For a variety of reasons, and for a broad range of business owners, selling the company to an employee stock ownership plan (ESOP) is a uniquely attractive option. By affording significant benefits to the selling shareholders, the company, and the employees alike—from impressive tax deductions to great flexibility in structuring the sale—an ESOP can align employee and shareholder interests and establish your business as an evergreen company.
Data reveals that ESOPs are established across a variety of industries and markets. Our analysis of the ESOP universe over time provides insight into how and where most ESOPs are established and demonstrates that ESOPs continue to gain popularity and remain a viable succession strategy worth considering.
The Origin of ESOPs
The ESOP concept has gained traction ever since the first ESOP transaction was developed in 1956 for the Peninsula Newspapers, Inc., particularly after the Employee Retirement Income Security Act of 1974 (ERISA), which governs employee benefit plans, established the framework for the modern ESOP structure. Congress expanded ESOP benefits further in the late 1990s by permitting ESOPs to own stock in S-corporations and then later allowing S-corp ESOPs to function as federally tax-exempt vehicles.
The Popularity of ESOPs Over the Years
Since 1998, approximately 189 ESOPs have been established annually, and the 20-year average from 2000 to 2019 was even higher, with close to 200 ESOPs created per year.1 2 Today, more than 6,000 ESOPs cover approximately 14 million employees nationally, of which over 70% are considered to be active participants. Outside of publicly traded companies that implement some form of employee ownership, Publix, a minority-owned Florida ESOP, has the highest number of participants, with more than 160,000 employees.
Common ESOP Structures
When ESOPs are structured as S-corps, they can pay little to no federal income tax. Because of this significant tax advantage, it is no surprise that more than half of ESOPs—55% of companies, have elected S- corp tax status. This structure allows ESOPs greater flexibility to accumulate cash, which they can use to pay down debt, reinvest in the company, pursue acquisitions, or plan for future payments to ESOP retirees who cash in their stock. The primary driver in selecting a C-corp structure, on the other hand, is the shareholders’ ability to defer their capital gains tax on the transaction proceeds.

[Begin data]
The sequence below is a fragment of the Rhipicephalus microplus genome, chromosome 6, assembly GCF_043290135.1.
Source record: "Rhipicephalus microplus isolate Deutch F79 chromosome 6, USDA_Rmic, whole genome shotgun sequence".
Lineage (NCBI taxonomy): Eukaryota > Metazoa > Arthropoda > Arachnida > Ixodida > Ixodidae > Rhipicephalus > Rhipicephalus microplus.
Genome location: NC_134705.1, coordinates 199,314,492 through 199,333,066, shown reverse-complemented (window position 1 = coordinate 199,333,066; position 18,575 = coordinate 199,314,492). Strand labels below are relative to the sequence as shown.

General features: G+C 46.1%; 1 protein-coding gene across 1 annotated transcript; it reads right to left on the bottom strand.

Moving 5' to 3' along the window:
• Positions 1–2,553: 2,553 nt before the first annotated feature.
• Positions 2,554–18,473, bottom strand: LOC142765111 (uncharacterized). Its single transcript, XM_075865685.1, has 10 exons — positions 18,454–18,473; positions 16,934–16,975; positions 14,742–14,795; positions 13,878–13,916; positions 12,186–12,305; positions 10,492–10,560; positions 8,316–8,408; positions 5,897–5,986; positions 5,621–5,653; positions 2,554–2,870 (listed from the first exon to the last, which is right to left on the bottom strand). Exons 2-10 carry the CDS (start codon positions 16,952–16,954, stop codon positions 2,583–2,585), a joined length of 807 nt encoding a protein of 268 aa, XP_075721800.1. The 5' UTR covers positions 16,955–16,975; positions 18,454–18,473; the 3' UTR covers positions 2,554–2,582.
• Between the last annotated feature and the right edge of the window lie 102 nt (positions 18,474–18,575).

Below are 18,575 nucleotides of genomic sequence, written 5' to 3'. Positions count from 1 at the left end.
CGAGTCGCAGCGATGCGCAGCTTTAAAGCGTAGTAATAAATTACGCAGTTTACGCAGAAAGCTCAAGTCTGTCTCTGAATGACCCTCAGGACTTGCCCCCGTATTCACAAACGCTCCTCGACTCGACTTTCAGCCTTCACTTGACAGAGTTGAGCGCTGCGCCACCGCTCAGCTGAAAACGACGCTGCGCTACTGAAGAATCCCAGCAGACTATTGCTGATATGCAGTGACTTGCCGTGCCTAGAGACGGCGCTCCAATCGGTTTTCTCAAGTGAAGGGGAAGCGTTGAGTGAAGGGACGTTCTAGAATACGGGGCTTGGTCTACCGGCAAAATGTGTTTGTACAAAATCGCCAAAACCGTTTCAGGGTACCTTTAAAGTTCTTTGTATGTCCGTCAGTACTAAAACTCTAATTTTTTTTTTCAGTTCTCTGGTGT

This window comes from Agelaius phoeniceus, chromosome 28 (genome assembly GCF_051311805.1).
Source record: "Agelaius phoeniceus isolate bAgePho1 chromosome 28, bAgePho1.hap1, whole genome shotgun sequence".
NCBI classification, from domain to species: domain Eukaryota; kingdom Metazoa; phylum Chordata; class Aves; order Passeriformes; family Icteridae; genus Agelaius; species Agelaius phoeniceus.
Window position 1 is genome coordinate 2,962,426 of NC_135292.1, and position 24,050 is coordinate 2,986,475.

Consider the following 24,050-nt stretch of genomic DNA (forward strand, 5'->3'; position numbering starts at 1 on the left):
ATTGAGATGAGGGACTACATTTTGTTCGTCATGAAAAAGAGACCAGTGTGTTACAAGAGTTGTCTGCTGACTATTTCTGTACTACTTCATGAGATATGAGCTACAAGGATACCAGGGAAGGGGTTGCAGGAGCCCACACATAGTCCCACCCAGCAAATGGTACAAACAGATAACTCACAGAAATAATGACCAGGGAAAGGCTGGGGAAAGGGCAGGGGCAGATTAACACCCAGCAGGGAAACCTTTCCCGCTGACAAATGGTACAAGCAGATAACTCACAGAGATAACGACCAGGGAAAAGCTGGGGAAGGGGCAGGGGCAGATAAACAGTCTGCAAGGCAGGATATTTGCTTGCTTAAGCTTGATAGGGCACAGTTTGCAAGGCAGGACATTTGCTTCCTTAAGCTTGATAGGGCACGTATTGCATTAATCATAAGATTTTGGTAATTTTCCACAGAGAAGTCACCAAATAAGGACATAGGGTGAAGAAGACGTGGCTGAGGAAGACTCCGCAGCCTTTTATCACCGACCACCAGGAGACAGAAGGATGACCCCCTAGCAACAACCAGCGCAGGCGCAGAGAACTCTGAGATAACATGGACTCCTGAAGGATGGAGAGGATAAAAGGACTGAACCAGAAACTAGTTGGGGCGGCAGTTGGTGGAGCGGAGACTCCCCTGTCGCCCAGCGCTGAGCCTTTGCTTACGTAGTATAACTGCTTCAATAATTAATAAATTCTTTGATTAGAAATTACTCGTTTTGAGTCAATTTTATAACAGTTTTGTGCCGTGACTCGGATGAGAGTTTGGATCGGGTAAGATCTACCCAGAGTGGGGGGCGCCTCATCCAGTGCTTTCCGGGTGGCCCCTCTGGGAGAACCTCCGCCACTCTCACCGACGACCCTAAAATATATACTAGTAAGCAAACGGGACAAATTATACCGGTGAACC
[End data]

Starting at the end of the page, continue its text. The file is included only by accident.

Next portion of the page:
The vast majority of ESOPs are privately held, with just 10% of ESOPs sponsored by publicly traded companies. In most cases, the ESOP holds minority ownership, as just 30%, approximately, of ESOP-owned companies are 100% ESOP-owned.1
Proof that ESOPs Are a Rich Retirement Benefit
When implemented properly, ESOPs have been shown to provide significant benefits to employees, particularly over time. In 2021, the National Center for Employee Ownership’s Nancy Wiefek and Nate Nicholson measured the impact of ownership structure on resiliency during a crisis. Their study focused on the performance of retirement account balances in ESOP companies versus comparable 401(k) plan balances over the 2019-2020 period, based on more than 300,000 Form 5500 company filings.3 The bottom line? The average account balances in all S-corp ESOPs were roughly double the amount reflected in the 401(k) balances. The study also found that the employers contributed 94% of ESOP account funds, as opposed to just 31% in 401(k) accounts. ESOP balances represent a benefit that employees receive over and above any other corporate benefit provided at no cost to the employee. The Company funds 100% of all benefits provided to the employee through the ESOP.
In addition to higher average account balances, employees of ESOP-owned companies reported a greater sense of job security and stability. The study indicated they were laid off only one-third to one-fourth as often as employees at non-ESOP companies. A 2020 report on COVID-19-related issues by the Employee Ownership Foundation offered further evidence of this, revealing that ESOP companies were three to four times more likely to retain staff at all levels despite the pandemic—and this figure was even higher at majority ESOP-owned companies.4